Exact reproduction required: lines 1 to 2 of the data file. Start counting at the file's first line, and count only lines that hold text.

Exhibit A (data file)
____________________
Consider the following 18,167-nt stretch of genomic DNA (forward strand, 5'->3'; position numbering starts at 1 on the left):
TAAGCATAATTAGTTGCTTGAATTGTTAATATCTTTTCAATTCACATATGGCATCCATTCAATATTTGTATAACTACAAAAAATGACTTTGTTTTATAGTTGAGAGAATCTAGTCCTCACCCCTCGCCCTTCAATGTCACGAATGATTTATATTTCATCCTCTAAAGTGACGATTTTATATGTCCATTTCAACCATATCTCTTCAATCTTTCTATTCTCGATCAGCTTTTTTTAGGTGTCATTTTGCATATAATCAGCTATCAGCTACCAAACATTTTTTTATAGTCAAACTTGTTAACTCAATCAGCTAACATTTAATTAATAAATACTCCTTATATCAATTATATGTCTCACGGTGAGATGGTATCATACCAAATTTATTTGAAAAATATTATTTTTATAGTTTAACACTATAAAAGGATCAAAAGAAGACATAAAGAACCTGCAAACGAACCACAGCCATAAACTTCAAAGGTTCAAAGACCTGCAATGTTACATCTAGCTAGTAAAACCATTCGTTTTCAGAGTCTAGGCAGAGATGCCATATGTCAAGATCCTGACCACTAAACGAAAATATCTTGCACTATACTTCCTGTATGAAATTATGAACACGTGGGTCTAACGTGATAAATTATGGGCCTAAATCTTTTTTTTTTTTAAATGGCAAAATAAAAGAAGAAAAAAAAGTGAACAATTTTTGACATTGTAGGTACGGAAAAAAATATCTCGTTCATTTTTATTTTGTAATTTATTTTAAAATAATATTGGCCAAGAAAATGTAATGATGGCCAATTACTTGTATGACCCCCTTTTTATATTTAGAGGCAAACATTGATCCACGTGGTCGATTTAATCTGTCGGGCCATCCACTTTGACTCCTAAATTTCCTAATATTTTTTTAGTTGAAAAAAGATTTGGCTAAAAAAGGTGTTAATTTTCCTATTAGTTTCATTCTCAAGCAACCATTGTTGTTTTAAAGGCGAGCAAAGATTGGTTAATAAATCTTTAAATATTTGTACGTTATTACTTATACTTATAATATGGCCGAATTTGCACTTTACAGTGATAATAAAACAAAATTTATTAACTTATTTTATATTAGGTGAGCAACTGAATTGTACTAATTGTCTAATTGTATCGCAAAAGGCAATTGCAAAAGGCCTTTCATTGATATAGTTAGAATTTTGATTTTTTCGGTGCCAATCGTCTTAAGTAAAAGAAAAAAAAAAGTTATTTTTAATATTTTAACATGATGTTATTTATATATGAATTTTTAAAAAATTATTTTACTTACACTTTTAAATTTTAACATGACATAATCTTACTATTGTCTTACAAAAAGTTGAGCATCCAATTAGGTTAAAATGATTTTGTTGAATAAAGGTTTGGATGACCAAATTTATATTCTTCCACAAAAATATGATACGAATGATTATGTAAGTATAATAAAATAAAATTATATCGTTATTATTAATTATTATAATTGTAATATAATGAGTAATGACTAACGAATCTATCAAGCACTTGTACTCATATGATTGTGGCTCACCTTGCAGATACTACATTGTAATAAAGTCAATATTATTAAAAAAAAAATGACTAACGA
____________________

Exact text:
Consider the following 18,167-nt stretch of genomic DNA (forward strand, 5'->3'; position numbering starts at 1 on the left):
TAAGCATAATTAGTTGCTTGAATTGTTAATATCTTTTCAATTCACATATGGCATCCATTCAATATTTGTATAACTACAAAAAATGACTTTGTTTTATAGTTGAGAGAATCTAGTCCTCACCCCTCGCCCTTCAATGTCACGAATGATTTATATTTCATCCTCTAAAGTGACGATTTTATATGTCCATTTCAACCATATCTCTTCAATCTTTCTATTCTCGATCAGCTTTTTTTAGGTGTCATTTTGCATATAATCAGCTATCAGCTACCAAACATTTTTTTATAGTCAAACTTGTTAACTCAATCAGCTAACATTTAATTAATAAATACTCCTTATATCAATTATATGTCTCACGGTGAGATGGTATCATACCAAATTTATTTGAAAAATATTATTTTTATAGTTTAACACTATAAAAGGATCAAAAGAAGACATAAAGAACCTGCAAACGAACCACAGCCATAAACTTCAAAGGTTCAAAGACCTGCAATGTTACATCTAGCTAGTAAAACCATTCGTTTTCAGAGTCTAGGCAGAGATGCCATATGTCAAGATCCTGACCACTAAACGAAAATATCTTGCACTATACTTCCTGTATGAAATTATGAACACGTGGGTCTAACGTGATAAATTATGGGCCTAAATCTTTTTTTTTTTTAAATGGCAAAATAAAAGAAGAAAAAAAAGTGAACAATTTTTGACATTGTAGGTACGGAAAAAAATATCTCGTTCATTTTTATTTTGTAATTTATTTTAAAATAATATTGGCCAAGAAAATGTAATGATGGCCAATTACTTGTATGACCCCCTTTTTATATTTAGAGGCAAACATTGATCCACGTGGTCGATTTAATCTGTCGGGCCATCCACTTTGACTCCTAAATTTCCTAATATTTTTTTAGTTGAAAAAAGATTTGGCTAAAAAAGGTGTTAATTTTCCTATTAGTTTCATTCTCAAGCAACCATTGTTGTTTTAAAGGCGAGCAAAGATTGGTTAATAAATCTTTAAATATTTGTACGTTATTACTTATACTTATAATATGGCCGAATTTGCACTTTACAGTGATAATAAAACAAAATTTATTAACTTATTTTATATTAGGTGAGCAACTGAATTGTACTAATTGTCTAATTGTATCGCAAAAGGCAATTGCAAAAGGCCTTTCATTGATATAGTTAGAATTTTGATTTTTTCGGTGCCAATCGTCTTAAGTAAAAGAAAAAAAAAAGTTATTTTTAATATTTTAACATGATGTTATTTATATATGAATTTTTAAAAAATTATTTTACTTACACTTTTAAATTTTAACATGACATAATCTTACTATTGTCTTACAAAAAGTTGAGCATCCAATTAGGTTAAAATGATTTTGTTGAATAAAGGTTTGGATGACCAAATTTATATTCTTCCACAAAAATATGATACGAATGATTATGTAAGTATAATAAAATAAAATTATATCGTTATTATTAATTATTATAATTGTAATATAATGAGTAATGACTAACGAATCTATCAAGCACTTGTACTCATATGATTGTGGCTCACCTTGCAGATACTACATTGTAATAAAGTCAATATTATTAAAAAAAAAATGACTAACGA